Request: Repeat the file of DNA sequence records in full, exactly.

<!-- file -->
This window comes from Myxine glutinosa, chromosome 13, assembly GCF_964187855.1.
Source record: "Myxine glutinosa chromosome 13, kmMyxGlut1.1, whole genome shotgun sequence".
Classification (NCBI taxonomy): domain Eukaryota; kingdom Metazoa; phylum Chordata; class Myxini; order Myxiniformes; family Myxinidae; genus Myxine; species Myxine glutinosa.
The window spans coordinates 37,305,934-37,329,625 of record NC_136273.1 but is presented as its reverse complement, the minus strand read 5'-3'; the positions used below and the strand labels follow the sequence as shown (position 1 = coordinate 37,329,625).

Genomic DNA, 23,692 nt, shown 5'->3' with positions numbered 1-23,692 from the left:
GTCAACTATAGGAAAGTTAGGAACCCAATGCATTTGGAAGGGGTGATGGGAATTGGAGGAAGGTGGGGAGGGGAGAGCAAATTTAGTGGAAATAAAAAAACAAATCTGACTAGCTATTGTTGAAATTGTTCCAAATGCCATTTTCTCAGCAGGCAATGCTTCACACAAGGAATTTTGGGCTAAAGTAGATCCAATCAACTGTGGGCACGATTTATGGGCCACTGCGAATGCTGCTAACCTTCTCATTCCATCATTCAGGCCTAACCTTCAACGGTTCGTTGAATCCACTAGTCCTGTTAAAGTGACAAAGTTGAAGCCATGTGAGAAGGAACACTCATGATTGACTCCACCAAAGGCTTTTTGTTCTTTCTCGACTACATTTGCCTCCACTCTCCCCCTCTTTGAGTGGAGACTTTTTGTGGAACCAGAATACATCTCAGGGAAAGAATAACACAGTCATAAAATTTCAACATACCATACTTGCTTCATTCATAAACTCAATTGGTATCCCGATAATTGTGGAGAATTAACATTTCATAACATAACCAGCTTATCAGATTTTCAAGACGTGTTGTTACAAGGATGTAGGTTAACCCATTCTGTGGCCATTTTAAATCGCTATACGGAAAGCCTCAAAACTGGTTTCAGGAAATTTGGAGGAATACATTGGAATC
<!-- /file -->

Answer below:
This window comes from Myxine glutinosa, chromosome 13, assembly GCF_964187855.1.
Source record: "Myxine glutinosa chromosome 13, kmMyxGlut1.1, whole genome shotgun sequence".
Classification (NCBI taxonomy): domain Eukaryota; kingdom Metazoa; phylum Chordata; class Myxini; order Myxiniformes; family Myxinidae; genus Myxine; species Myxine glutinosa.
The window spans coordinates 37,305,934-37,329,625 of record NC_136273.1 but is presented as its reverse complement, the minus strand read 5'-3'; the positions used below and the strand labels follow the sequence as shown (position 1 = coordinate 37,329,625).

Genomic DNA, 23,692 nt, shown 5'->3' with positions numbered 1-23,692 from the left:
GTCAACTATAGGAAAGTTAGGAACCCAATGCATTTGGAAGGGGTGATGGGAATTGGAGGAAGGTGGGGAGGGGAGAGCAAATTTAGTGGAAATAAAAAAACAAATCTGACTAGCTATTGTTGAAATTGTTCCAAATGCCATTTTCTCAGCAGGCAATGCTTCACACAAGGAATTTTGGGCTAAAGTAGATCCAATCAACTGTGGGCACGATTTATGGGCCACTGCGAATGCTGCTAACCTTCTCATTCCATCATTCAGGCCTAACCTTCAACGGTTCGTTGAATCCACTAGTCCTGTTAAAGTGACAAAGTTGAAGCCATGTGAGAAGGAACACTCATGATTGACTCCACCAAAGGCTTTTTGTTCTTTCTCGACTACATTTGCCTCCACTCTCCCCCTCTTTGAGTGGAGACTTTTTGTGGAACCAGAATACATCTCAGGGAAAGAATAACACAGTCATAAAATTTCAACATACCATACTTGCTTCATTCATAAACTCAATTGGTATCCCGATAATTGTGGAGAATTAACATTTCATAACATAACCAGCTTATCAGATTTTCAAGACGTGTTGTTACAAGGATGTAGGTTAACCCATTCTGTGGCCATTTTAAATCGCTATACGGAAAGCCTCAAAACTGGTTTCAGGAAATTTGGAGGAATACATTGGAATC